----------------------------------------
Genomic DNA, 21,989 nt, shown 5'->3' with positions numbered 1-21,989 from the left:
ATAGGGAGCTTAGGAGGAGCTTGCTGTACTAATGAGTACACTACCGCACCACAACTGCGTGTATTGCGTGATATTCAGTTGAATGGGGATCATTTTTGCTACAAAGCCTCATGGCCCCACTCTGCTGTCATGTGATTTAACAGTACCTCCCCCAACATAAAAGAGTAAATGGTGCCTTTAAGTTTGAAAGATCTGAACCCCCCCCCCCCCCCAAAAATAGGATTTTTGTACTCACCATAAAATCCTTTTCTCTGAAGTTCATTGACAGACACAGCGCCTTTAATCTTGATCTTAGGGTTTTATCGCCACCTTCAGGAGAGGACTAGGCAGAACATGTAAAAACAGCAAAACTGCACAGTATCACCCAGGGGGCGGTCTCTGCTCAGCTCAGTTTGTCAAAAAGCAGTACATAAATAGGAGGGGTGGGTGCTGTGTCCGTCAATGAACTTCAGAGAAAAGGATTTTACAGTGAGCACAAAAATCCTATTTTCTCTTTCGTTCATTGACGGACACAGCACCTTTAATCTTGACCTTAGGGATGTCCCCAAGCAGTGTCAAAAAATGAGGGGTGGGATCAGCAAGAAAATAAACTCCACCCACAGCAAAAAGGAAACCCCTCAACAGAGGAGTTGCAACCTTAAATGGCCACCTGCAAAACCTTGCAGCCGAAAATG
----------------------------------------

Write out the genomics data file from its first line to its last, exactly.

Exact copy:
Genomic DNA, 21,989 nt, shown 5'->3' with positions numbered 1-21,989 from the left:
ATAGGGAGCTTAGGAGGAGCTTGCTGTACTAATGAGTACACTACCGCACCACAACTGCGTGTATTGCGTGATATTCAGTTGAATGGGGATCATTTTTGCTACAAAGCCTCATGGCCCCACTCTGCTGTCATGTGATTTAACAGTACCTCCCCCAACATAAAAGAGTAAATGGTGCCTTTAAGTTTGAAAGATCTGAACCCCCCCCCCCCCCCAAAAATAGGATTTTTGTACTCACCATAAAATCCTTTTCTCTGAAGTTCATTGACAGACACAGCGCCTTTAATCTTGATCTTAGGGTTTTATCGCCACCTTCAGGAGAGGACTAGGCAGAACATGTAAAAACAGCAAAACTGCACAGTATCACCCAGGGGGCGGTCTCTGCTCAGCTCAGTTTGTCAAAAAGCAGTACATAAATAGGAGGGGTGGGTGCTGTGTCCGTCAATGAACTTCAGAGAAAAGGATTTTACAGTGAGCACAAAAATCCTATTTTCTCTTTCGTTCATTGACGGACACAGCACCTTTAATCTTGACCTTAGGGATGTCCCCAAGCAGTGTCAAAAAATGAGGGGTGGGATCAGCAAGAAAATAAACTCCACCCACAGCAAAAAGGAAACCCCTCAACAGAGGAGTTGCAACCTTAAATGGCCACCTGCAAAACCTTGCAGCCGAAAATG